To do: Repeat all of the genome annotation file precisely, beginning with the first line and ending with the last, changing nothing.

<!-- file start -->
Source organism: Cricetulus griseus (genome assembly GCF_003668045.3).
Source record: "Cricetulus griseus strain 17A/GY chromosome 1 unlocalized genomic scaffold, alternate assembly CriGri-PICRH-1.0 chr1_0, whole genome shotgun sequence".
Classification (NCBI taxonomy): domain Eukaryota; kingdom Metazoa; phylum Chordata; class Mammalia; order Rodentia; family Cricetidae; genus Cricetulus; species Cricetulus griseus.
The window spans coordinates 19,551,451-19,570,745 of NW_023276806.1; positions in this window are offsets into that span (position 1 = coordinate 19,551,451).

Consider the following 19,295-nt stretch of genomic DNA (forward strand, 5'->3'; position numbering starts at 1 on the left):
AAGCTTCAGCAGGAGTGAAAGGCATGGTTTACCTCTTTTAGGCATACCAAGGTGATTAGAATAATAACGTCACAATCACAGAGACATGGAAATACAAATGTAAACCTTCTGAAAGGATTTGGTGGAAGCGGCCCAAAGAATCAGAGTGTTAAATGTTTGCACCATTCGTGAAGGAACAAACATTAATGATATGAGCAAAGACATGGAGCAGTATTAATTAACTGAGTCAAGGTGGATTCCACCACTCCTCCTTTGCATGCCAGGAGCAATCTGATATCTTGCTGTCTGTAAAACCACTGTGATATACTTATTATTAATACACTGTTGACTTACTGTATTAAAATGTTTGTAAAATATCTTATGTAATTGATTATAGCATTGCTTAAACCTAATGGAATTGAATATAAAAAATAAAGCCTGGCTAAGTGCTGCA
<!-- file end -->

Source organism: Cricetulus griseus (genome assembly GCF_003668045.3).
Source record: "Cricetulus griseus strain 17A/GY chromosome 1 unlocalized genomic scaffold, alternate assembly CriGri-PICRH-1.0 chr1_0, whole genome shotgun sequence".
Classification (NCBI taxonomy): domain Eukaryota; kingdom Metazoa; phylum Chordata; class Mammalia; order Rodentia; family Cricetidae; genus Cricetulus; species Cricetulus griseus.
The window spans coordinates 19,551,451-19,570,745 of NW_023276806.1; positions in this window are offsets into that span (position 1 = coordinate 19,551,451).

Consider the following 19,295-nt stretch of genomic DNA (forward strand, 5'->3'; position numbering starts at 1 on the left):
AAGCTTCAGCAGGAGTGAAAGGCATGGTTTACCTCTTTTAGGCATACCAAGGTGATTAGAATAATAACGTCACAATCACAGAGACATGGAAATACAAATGTAAACCTTCTGAAAGGATTTGGTGGAAGCGGCCCAAAGAATCAGAGTGTTAAATGTTTGCACCATTCGTGAAGGAACAAACATTAATGATATGAGCAAAGACATGGAGCAGTATTAATTAACTGAGTCAAGGTGGATTCCACCACTCCTCCTTTGCATGCCAGGAGCAATCTGATATCTTGCTGTCTGTAAAACCACTGTGATATACTTATTATTAATACACTGTTGACTTACTGTATTAAAATGTTTGTAAAATATCTTATGTAATTGATTATAGCATTGCTTAAACCTAATGGAATTGAATATAAAAAATAAAGCCTGGCTAAGTGCTGCA